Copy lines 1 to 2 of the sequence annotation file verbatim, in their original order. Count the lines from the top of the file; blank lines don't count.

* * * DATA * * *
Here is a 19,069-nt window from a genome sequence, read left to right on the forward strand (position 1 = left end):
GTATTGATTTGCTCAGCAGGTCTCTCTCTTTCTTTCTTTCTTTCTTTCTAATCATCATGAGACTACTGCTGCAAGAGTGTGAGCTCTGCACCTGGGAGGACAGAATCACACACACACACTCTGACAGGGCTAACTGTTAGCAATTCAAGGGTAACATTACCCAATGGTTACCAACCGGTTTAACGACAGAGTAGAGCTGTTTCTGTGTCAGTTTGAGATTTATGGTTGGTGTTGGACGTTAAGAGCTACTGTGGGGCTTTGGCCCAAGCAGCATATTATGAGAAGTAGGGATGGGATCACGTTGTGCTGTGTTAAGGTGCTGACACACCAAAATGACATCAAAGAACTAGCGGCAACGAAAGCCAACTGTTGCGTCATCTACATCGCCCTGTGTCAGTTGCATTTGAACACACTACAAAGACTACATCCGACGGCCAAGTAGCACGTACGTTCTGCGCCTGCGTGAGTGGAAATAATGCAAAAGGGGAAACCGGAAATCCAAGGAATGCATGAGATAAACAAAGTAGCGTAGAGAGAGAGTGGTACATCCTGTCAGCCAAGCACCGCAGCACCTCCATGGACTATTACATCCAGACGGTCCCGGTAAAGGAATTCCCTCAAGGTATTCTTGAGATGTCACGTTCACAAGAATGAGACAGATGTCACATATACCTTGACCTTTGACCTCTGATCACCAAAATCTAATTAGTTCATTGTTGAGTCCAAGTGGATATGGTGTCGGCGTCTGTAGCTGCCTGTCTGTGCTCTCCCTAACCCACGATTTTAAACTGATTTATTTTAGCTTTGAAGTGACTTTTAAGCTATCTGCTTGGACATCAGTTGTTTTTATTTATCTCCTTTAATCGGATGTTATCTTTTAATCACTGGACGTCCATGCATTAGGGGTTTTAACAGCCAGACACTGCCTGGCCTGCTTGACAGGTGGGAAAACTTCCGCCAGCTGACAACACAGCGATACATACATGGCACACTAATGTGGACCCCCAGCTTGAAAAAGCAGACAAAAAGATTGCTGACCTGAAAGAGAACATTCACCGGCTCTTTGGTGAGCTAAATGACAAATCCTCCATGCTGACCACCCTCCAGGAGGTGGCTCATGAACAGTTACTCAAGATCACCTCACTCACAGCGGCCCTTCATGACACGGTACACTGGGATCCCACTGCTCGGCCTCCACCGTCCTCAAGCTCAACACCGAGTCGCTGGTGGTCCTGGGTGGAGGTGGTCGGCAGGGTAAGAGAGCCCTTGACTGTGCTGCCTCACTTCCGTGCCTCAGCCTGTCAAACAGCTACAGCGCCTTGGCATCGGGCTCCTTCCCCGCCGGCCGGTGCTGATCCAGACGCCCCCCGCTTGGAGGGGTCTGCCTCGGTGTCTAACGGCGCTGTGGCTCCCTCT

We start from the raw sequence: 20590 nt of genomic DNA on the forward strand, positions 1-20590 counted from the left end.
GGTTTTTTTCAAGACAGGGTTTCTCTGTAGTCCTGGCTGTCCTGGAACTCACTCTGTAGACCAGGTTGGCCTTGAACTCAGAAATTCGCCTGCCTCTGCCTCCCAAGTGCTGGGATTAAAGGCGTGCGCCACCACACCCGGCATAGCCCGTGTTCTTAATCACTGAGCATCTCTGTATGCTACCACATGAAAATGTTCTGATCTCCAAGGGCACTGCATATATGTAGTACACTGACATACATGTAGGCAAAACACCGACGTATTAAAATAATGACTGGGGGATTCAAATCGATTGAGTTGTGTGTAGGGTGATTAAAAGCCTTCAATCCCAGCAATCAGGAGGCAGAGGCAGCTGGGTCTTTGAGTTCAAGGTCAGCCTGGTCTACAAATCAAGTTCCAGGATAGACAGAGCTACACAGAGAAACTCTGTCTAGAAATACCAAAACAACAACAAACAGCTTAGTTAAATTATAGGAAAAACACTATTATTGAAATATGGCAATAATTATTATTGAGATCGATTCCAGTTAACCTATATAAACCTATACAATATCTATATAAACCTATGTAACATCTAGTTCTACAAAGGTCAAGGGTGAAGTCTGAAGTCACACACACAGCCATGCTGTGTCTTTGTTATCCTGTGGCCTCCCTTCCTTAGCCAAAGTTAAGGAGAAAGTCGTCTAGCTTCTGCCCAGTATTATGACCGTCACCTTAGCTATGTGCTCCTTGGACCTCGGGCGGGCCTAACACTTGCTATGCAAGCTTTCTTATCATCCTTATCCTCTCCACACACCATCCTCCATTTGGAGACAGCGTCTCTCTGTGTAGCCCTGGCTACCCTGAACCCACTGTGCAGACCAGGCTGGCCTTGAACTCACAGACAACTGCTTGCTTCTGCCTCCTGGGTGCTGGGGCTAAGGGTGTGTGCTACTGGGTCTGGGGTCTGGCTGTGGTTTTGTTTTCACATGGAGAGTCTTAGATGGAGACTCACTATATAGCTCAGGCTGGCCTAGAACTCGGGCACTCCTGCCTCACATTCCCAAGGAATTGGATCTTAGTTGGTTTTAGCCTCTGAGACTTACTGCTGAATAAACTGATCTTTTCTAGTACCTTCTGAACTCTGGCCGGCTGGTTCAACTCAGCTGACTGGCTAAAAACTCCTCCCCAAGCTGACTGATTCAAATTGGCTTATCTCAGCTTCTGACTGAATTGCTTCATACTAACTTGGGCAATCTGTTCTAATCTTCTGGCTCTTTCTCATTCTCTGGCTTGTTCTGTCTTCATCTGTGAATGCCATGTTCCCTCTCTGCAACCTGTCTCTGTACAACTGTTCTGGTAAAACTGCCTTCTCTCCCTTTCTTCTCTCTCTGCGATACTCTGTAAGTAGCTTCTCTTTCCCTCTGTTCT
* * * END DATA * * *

Here is a 19,069-nt window from a genome sequence, read left to right on the forward strand (position 1 = left end):
GTATTGATTTGCTCAGCAGGTCTCTCTCTTTCTTTCTTTCTTTCTTTCTAATCATCATGAGACTACTGCTGCAAGAGTGTGAGCTCTGCACCTGGGAGGACAGAATCACACACACACACTCTGACAGGGCTAACTGTTAGCAATTCAAGGGTAACATTACCCAATGGTTACCAACCGGTTTAACGACAGAGTAGAGCTGTTTCTGTGTCAGTTTGAGATTTATGGTTGGTGTTGGACGTTAAGAGCTACTGTGGGGCTTTGGCCCAAGCAGCATATTATGAGAAGTAGGGATGGGATCACGTTGTGCTGTGTTAAGGTGCTGACACACCAAAATGACATCAAAGAACTAGCGGCAACGAAAGCCAACTGTTGCGTCATCTACATCGCCCTGTGTCAGTTGCATTTGAACACACTACAAAGACTACATCCGACGGCCAAGTAGCACGTACGTTCTGCGCCTGCGTGAGTGGAAATAATGCAAAAGGGGAAACCGGAAATCCAAGGAATGCATGAGATAAACAAAGTAGCGTAGAGAGAGAGTGGTACATCCTGTCAGCCAAGCACCGCAGCACCTCCATGGACTATTACATCCAGACGGTCCCGGTAAAGGAATTCCCTCAAGGTATTCTTGAGATGTCACGTTCACAAGAATGAGACAGATGTCACATATACCTTGACCTTTGACCTCTGATCACCAAAATCTAATTAGTTCATTGTTGAGTCCAAGTGGATATGGTGTCGGCGTCTGTAGCTGCCTGTCTGTGCTCTCCCTAACCCACGATTTTAAACTGATTTATTTTAGCTTTGAAGTGACTTTTAAGCTATCTGCTTGGACATCAGTTGTTTTTATTTATCTCCTTTAATCGGATGTTATCTTTTAATCACTGGACGTCCATGCATTAGGGGTTTTAACAGCCAGACACTGCCTGGCCTGCTTGACAGGTGGGAAAACTTCCGCCAGCTGACAACACAGCGATACATACATGGCACACTAATGTGGACCCCCAGCTTGAAAAAGCAGACAAAAAGATTGCTGACCTGAAAGAGAACATTCACCGGCTCTTTGGTGAGCTAAATGACAAATCCTCCATGCTGACCACCCTCCAGGAGGTGGCTCATGAACAGTTACTCAAGATCACCTCACTCACAGCGGCCCTTCATGACACGGTACACTGGGATCCCACTGCTCGGCCTCCACCGTCCTCAAGCTCAACACCGAGTCGCTGGTGGTCCTGGGTGGAGGTGGTCGGCAGGGTAAGAGAGCCCTTGACTGTGCTGCCTCACTTCCGTGCCTCAGCCTGTCAAACAGCTACAGCGCCTTGGCATCGGGCTCCTTCCCCGCCGGCCGGTGCTGATCCAGACGCCCCCCGCTTGGAGGGGTCTGCCTCGGTGTCTAACGGCGCTGTGGCTCCCTCT